This feature didn't even exist in Phabricator until 2012 (see T228). For the entire time we were employed at Facebook (more or less, I guess you guys left a little later than me), no one complained about this or requested the ability to change the behavior. And the user who eventually complained is the #1 email hater of all time.
Regardless, even if we were unanimously in favor of changing this default it's way too messy to do on its own from a purely technical perspective, and is only realistically going to happen as part of T4103, where it will presumably be picked up for free. I'm just going to merge this there.
I brought this task again because we keep receiving feedback from our users against this approach, and I am genuinely interested in seeing whether you will get similar feedback channeled to you in your new role as Phacility hosting admins.
About the theoretical discussion... we are not asking Phabricator to have Self Actions disabled out of the box. If you think the current approach is right for Phabricator upstream, this is fine. We are requesting a setting to allow our admins to disable Self Actions by default in our instance, because we know our community and this is what they are clearly asking for.
Linking this request to T4103 is conceptually correct, but here we are talking about a single system-wide binary setting that could be defined from the Configuration backend without any UI changes. T4103 encompasses a collection of rather rich features that will take a long time to start and complete, and that is currently prioritized as Wishlist. Maybe this was a way to say yes, but is pretty close to a no. :)
You are describing a scenario of 100% full-time developers writing and reviewing code primarily, right? We have a majority of sporadic and part-time volunteers using Maniphest. In fact, the use of Phabricator in Facebook before 2012 and the use of Phabricator in Wikimedia right now probably have exactly an empty set intersection (as we haven't enable Differential yet), and therefore both situations probably cannot be directly compared.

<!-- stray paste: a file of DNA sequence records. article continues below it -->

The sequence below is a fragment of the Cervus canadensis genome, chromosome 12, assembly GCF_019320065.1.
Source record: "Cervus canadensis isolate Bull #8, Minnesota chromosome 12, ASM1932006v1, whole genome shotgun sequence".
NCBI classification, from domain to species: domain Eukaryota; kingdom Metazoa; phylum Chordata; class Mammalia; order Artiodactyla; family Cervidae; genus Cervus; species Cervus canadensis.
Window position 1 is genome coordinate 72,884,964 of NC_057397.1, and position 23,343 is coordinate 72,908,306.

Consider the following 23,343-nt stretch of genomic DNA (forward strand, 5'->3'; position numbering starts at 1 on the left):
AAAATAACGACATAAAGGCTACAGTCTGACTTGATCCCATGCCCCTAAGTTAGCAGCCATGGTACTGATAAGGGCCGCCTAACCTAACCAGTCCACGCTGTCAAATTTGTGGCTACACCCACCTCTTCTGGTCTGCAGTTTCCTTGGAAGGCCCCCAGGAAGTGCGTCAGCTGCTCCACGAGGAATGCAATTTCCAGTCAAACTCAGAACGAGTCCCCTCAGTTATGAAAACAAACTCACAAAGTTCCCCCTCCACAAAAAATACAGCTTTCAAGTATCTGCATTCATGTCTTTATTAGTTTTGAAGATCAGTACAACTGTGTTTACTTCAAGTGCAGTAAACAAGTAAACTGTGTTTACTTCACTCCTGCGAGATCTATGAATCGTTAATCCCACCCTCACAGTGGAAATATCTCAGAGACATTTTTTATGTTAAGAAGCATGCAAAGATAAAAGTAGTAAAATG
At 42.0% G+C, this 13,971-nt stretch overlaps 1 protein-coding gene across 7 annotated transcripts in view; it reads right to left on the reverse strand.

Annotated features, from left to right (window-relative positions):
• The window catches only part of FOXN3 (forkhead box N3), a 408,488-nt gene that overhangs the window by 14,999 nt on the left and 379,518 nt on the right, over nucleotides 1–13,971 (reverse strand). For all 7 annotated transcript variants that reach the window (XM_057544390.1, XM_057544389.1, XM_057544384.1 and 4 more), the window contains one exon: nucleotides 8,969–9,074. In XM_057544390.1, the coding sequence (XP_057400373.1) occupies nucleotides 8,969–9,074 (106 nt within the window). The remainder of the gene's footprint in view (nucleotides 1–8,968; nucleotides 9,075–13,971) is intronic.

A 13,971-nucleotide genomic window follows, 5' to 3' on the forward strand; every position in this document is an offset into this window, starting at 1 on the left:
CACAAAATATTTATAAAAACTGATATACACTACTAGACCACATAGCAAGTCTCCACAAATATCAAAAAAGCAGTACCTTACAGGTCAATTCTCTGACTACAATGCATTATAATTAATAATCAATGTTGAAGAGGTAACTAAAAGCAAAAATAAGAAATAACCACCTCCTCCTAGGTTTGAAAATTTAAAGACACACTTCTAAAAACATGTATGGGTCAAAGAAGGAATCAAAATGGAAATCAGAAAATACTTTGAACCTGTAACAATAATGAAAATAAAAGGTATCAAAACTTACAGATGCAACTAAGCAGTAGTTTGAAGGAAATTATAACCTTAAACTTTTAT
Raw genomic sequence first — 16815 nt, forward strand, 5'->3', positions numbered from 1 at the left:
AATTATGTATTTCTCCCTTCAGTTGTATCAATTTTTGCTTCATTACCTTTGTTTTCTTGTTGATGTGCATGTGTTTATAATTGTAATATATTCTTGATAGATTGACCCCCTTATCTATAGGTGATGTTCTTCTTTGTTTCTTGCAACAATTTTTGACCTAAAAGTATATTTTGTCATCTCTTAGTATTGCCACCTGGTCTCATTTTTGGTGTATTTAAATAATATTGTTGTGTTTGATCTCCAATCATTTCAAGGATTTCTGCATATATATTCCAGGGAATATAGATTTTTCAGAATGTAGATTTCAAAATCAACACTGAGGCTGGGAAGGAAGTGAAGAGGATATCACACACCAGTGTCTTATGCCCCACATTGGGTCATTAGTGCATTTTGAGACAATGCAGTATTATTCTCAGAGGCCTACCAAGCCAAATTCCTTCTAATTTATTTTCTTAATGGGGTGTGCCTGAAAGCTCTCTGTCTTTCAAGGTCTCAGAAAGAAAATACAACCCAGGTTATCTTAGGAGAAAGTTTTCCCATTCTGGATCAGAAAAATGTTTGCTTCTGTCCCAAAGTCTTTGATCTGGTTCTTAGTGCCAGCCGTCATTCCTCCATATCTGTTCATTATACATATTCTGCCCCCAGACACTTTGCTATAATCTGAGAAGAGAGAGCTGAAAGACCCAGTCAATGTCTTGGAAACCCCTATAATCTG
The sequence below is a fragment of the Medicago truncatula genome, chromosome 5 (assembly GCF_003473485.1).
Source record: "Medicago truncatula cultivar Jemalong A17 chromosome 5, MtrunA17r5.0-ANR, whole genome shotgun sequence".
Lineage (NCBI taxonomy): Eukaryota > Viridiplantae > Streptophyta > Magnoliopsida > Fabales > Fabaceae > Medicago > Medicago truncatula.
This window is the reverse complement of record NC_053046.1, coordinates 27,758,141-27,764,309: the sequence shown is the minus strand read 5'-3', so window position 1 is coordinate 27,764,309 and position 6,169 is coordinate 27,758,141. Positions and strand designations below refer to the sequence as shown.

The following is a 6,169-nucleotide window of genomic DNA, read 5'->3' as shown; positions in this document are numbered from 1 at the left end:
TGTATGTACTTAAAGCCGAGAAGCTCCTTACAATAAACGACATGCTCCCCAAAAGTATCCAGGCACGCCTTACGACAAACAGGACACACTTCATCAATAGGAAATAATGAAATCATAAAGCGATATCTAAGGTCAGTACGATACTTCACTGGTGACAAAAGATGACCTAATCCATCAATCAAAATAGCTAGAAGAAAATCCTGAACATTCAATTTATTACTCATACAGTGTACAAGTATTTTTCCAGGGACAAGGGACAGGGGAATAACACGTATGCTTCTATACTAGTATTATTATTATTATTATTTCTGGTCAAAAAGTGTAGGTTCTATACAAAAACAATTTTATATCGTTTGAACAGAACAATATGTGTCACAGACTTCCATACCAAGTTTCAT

Not a bad idea. :-) But seriously, better exposing notification preferences early on might help mitigate this issue.
With regard to statistics, in my personal experience, you only adjust this setting if you're an active user. For example, on Wikimedia's Phabricator installation, I almost immediately had to update this setting because I'm very active and the flood of e-mails wasn't adding any value to my life. But on Phabricator's Phabricator installation, I still occasionally get stupid notifications, but I'm too lazy to change my settings on yet another site, especially when the frequency/volume is so low given my participation here.
This is to say, the number of total users changing from the default setting may be lower than expected due to only power/active users being bothered enough to make a change. For very light/inactive users, the setting is probably a lot less painful and noticeable (a few extra e-mails telling you what you just did). This doesn't answer what the default should be or whether a user preference is warranted, of course, but it seemed worth calling out explicitly.
I'm curious about this as well. Can Wikimedia's Phabricator installation override the default value here? At worst it would be a local hack, I suppose. But ideally the configuration settings would allow this.
Worth noting that the desirability of self-notifs is highly contextual. We use gmail, I was shocked to find there is no way to get gmail to let me see my own posts. But then I'm one of the few people using a local mail client, and it is actually kind of annoying when I have to slog thru the copies of the self-notifs on my phone to try and get to the one comment in the midst of potentially dozens of self-notifs.
A lot of orgs are transitioning to very low mail quantities and using alternative methods for audit trailing. I wish that wasn't the case, but that's what happens when we go from elm/tin to super-powerful laptops that do little more than emulate a pretty version of a chrome book :)
"Set up a filter" - our users aren't all engineers, and with the sheer number of notification sources they have to cope with, email is somehow the most repugnant to them.